There was oatmeal with plenty of thick cream and maple sugar. There were fried potatoes, and the golden buckwheat cakes, as many as Almanzo wanted to eat, with sausages and gravy or with butter and maple syrup. There were preserves and jams and jellies and doughnuts. But best of all Almanzo liked the spicy apple pie, with its thick, rich juice and its crumbly crust. He ate two big wedges of the pie.
Then, with his cap's warm ear-muffs over his ears, and his muffler wrapped up to his nose, and the dinner-pail in his mittened hand, he started down the long road to another day of school.

I would be jealous of Almanzo's breakfast, if I didn't remember how hard he had to work on the farm to burn it all off.

Should have followed your advice, Joyce. I do have some ice cream in the freezer but just can't bring myself to do it in this cold.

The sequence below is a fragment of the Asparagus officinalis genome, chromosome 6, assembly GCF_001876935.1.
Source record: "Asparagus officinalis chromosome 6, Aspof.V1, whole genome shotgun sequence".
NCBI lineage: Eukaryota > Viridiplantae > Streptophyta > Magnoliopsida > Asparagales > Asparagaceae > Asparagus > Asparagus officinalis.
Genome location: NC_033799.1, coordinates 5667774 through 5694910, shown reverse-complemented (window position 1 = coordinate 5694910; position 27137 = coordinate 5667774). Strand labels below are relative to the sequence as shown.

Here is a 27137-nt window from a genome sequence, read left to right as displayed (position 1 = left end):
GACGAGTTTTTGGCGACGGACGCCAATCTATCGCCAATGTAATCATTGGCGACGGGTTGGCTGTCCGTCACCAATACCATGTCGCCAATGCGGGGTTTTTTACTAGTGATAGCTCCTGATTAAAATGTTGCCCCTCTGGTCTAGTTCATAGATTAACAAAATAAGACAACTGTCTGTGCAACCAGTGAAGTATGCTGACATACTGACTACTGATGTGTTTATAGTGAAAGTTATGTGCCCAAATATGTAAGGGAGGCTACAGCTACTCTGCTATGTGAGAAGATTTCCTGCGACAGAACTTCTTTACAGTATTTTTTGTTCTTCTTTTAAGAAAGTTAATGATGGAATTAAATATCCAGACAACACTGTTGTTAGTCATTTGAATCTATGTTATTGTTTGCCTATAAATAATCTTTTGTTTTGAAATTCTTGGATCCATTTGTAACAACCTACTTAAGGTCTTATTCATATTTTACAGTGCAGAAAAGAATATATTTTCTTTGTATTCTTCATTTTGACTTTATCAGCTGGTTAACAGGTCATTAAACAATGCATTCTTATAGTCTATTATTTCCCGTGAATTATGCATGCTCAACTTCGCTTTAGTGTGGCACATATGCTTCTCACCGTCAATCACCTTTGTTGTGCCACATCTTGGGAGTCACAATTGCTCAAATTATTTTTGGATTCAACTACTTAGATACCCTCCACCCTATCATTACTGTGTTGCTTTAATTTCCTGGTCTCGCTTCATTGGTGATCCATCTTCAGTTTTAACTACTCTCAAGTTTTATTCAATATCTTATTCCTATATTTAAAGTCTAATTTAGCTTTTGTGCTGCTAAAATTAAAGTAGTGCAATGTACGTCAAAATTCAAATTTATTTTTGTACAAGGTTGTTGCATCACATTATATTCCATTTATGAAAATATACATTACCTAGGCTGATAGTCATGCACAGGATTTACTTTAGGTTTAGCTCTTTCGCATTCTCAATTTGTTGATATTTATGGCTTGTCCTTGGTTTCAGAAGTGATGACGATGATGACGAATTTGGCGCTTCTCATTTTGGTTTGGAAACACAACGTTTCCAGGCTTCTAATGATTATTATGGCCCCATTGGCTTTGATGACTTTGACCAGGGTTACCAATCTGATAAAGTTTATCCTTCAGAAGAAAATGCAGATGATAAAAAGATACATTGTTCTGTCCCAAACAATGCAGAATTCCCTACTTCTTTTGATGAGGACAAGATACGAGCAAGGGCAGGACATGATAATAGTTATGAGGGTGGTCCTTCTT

Thank you, Laura Lee! Now that you are present, perhaps I can get a quorum for my idea of a foodie book club. That was a great start!

Laura Lee, that reminds me of one of my favourite cookbooks to read, Food That Really Schmecks by Edna Staebler. She's an Ontario Mennonite, and wrote a chatty, story-filled book full of down to earth recipes, including about 15.6 bazillion kinds of pie. One is peach peel pie, because you can't waste the peels after canning the peaches.

I couldn't eat like that unless I was doing farmwork all day.

Dahlink- I would like to hear more about your bookclub idea. I don't think I really want to sit around reading cookbooks (I've already spent too much of my life doing that) however I do love reading books with enticing food/dining scenes and descriptions. Awhile ago EL and others were recounting the wine and food proclivities of a certain detective who's name escapes me.

a certain detective who's name escapes me.

Nero Wolfe?

Well, it would probably have to be a virtual book club, unless we could find a time and a place that worked for everyone (getting Bucky there, for example, would be a major challenge).